We were out at Titahi Bay School at the end of the last school term, doing some screening of all the Year 6 (that's Standard 4) kids before they headed off to intermediate school in 2016. It was great to meet the kids, and have a quick chat as we did the screening. One of the highlights for me was seeing the real enthusiasm in some kids' faces when we asked them if they liked to read (this wasn't just small talk, but a good chance to see if their eyes got sore or tired when reading as well).
Year 6 students were chosen as an initial focus because they will be leaving Titahi Bay School at the end of the term, to start intermediate school. The screening tool used was a 3-point check test of near vision, developed by Vision for Learning. The screening checks for:
Near focusing – the student covers one eye and looks at the top row of letters on the stick; starting from at least 50cm away, the stick is moved closer to the uncovered eye and the child reports when the letters first go blurry). With vision in the normal range, the letters should not blur further than around 10cm away from the child.
Convergence – using the tool in figure two (the child is asked to focus on the ball on the end of the stick as it is brought towards them, starting at about 50cm and moving closer). There may be a problem with the eyes' ability to converge (turn in towards each other) if the child sees the target split into a double image further than 8cm from their face, and/or an eye appears to turn out at a distance greater than 10cm (assessed visually by the screener).
Words moving on the page – using coloured lenses as shown in figure three to test for any improvements in reading a passage of text. When looking at normal-sized reading text, the child is asked if the words appear still, or if they jump or move on the page. If the child reports seeing words moving on the page, the different tinted lenses can be tried to see if this helps or stops the symptoms.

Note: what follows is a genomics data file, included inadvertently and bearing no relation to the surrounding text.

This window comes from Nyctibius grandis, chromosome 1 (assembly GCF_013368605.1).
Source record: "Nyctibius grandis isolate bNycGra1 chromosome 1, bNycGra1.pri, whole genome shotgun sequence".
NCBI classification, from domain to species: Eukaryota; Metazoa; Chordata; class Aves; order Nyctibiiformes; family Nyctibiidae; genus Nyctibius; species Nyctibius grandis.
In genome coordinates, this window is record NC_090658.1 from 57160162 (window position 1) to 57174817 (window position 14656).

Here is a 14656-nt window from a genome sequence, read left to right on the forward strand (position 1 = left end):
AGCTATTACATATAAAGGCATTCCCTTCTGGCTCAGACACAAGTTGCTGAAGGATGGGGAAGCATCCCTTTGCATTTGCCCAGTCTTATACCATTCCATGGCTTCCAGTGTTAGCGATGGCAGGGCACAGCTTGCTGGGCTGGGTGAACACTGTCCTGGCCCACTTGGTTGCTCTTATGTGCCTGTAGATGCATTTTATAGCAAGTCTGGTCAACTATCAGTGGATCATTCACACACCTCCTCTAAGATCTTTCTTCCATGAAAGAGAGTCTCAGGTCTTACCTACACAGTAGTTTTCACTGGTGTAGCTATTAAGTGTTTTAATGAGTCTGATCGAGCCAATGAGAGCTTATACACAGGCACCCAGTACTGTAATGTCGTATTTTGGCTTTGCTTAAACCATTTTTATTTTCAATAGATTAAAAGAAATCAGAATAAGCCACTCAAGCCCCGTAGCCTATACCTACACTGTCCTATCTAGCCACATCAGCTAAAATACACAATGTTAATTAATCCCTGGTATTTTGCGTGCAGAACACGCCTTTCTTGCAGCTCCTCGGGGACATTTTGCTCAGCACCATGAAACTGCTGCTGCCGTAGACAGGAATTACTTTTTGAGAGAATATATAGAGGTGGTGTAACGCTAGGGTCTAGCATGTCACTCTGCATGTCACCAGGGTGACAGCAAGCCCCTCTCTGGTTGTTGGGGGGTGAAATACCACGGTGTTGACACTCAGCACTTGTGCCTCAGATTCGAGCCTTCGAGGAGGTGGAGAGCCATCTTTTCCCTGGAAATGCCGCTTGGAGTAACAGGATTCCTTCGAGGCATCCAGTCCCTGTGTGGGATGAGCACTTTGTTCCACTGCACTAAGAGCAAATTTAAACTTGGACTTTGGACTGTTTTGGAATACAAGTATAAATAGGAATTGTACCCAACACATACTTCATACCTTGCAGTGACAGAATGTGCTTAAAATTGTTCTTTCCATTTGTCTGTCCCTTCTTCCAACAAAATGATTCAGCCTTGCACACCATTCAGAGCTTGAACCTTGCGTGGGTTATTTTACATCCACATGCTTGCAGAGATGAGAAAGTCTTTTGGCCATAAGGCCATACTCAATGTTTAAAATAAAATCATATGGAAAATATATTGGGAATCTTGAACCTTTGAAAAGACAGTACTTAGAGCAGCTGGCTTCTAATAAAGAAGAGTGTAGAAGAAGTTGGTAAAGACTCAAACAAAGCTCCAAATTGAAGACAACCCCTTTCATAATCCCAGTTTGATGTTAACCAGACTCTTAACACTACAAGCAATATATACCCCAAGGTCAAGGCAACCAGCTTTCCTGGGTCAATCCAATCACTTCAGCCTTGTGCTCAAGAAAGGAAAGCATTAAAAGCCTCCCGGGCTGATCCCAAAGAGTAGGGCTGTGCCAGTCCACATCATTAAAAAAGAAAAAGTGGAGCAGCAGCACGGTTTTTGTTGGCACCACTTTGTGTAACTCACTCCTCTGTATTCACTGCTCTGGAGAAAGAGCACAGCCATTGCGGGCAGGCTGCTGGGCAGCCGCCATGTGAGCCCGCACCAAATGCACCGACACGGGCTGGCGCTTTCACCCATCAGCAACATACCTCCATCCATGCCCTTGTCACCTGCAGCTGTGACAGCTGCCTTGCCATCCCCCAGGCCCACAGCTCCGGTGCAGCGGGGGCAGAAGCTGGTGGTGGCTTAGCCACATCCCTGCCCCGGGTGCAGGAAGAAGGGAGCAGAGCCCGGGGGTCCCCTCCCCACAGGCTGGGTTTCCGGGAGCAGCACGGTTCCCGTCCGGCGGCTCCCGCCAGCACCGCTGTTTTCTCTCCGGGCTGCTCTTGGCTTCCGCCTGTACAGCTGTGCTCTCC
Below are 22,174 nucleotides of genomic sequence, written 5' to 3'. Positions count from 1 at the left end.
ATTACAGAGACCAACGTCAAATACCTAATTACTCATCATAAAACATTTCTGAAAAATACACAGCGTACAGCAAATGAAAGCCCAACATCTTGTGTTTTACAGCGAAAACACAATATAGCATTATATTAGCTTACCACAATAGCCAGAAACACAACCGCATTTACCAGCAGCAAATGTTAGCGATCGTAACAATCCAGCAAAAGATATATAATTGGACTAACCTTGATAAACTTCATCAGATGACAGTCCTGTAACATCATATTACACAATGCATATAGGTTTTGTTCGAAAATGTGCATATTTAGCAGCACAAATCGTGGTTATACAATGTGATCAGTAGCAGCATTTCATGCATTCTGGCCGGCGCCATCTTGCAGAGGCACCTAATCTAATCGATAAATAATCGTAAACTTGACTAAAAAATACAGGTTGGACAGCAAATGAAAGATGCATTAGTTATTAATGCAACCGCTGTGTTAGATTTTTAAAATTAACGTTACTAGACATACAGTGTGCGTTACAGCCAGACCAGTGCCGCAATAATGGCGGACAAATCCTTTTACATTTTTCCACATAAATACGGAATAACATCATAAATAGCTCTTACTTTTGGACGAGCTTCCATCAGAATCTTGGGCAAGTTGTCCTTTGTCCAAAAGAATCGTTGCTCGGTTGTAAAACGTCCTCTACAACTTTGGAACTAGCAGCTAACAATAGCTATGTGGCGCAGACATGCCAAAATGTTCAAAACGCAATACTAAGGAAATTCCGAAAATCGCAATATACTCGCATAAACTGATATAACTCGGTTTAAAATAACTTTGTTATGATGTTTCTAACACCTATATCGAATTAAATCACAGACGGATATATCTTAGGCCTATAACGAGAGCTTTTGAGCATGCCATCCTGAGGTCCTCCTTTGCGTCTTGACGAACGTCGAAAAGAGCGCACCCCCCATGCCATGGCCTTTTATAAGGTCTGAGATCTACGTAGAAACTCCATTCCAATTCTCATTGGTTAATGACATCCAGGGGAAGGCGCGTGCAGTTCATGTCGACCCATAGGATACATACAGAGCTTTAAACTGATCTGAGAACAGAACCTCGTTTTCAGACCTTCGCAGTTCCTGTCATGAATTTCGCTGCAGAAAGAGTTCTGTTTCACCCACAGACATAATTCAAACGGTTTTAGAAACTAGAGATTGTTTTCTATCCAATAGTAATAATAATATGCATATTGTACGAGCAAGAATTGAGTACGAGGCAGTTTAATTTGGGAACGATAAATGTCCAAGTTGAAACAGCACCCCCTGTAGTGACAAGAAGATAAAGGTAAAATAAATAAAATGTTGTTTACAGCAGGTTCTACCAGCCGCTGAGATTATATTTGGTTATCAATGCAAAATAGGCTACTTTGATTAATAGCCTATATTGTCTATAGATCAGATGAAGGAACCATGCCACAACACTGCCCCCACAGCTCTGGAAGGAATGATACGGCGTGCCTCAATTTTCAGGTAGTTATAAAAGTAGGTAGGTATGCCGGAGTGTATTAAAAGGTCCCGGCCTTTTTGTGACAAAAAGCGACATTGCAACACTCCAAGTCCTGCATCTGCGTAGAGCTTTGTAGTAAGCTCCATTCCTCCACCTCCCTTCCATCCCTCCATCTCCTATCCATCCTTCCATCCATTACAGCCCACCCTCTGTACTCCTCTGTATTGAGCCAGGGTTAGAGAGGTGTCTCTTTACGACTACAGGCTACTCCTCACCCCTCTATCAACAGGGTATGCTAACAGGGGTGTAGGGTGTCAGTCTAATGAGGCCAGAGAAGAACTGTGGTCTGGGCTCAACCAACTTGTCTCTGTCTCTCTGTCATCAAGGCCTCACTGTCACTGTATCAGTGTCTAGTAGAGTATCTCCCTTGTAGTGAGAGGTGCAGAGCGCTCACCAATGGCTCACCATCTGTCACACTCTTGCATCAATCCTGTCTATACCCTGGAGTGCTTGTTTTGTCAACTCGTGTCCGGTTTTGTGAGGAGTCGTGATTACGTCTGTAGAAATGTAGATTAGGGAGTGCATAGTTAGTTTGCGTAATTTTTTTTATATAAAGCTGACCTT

Of the 58 kids we saw, 19 of them would benefit from follow-up with an optometrist. Where parental consent was given, eye tests were done at the local optometrist. Not all of the children who we identified through the screening needed glasses, but it is really useful to come up with some more detailed expert advice on their eyesight needs. Mr Foureyes provided the kids who needed glasses - for free! - before school finished for the year.
We hope to be back at Titahi Bay this year, to do screening of other age groups as well. We are particularly keen to screen kids who are currently in remedial learning programmes like reading recovery - with some studies suggesting at least 70% of children with learning difficulties have a vision problem. We are also looking at new options for screening more accurately, as well as potentially providing eye tests on-site.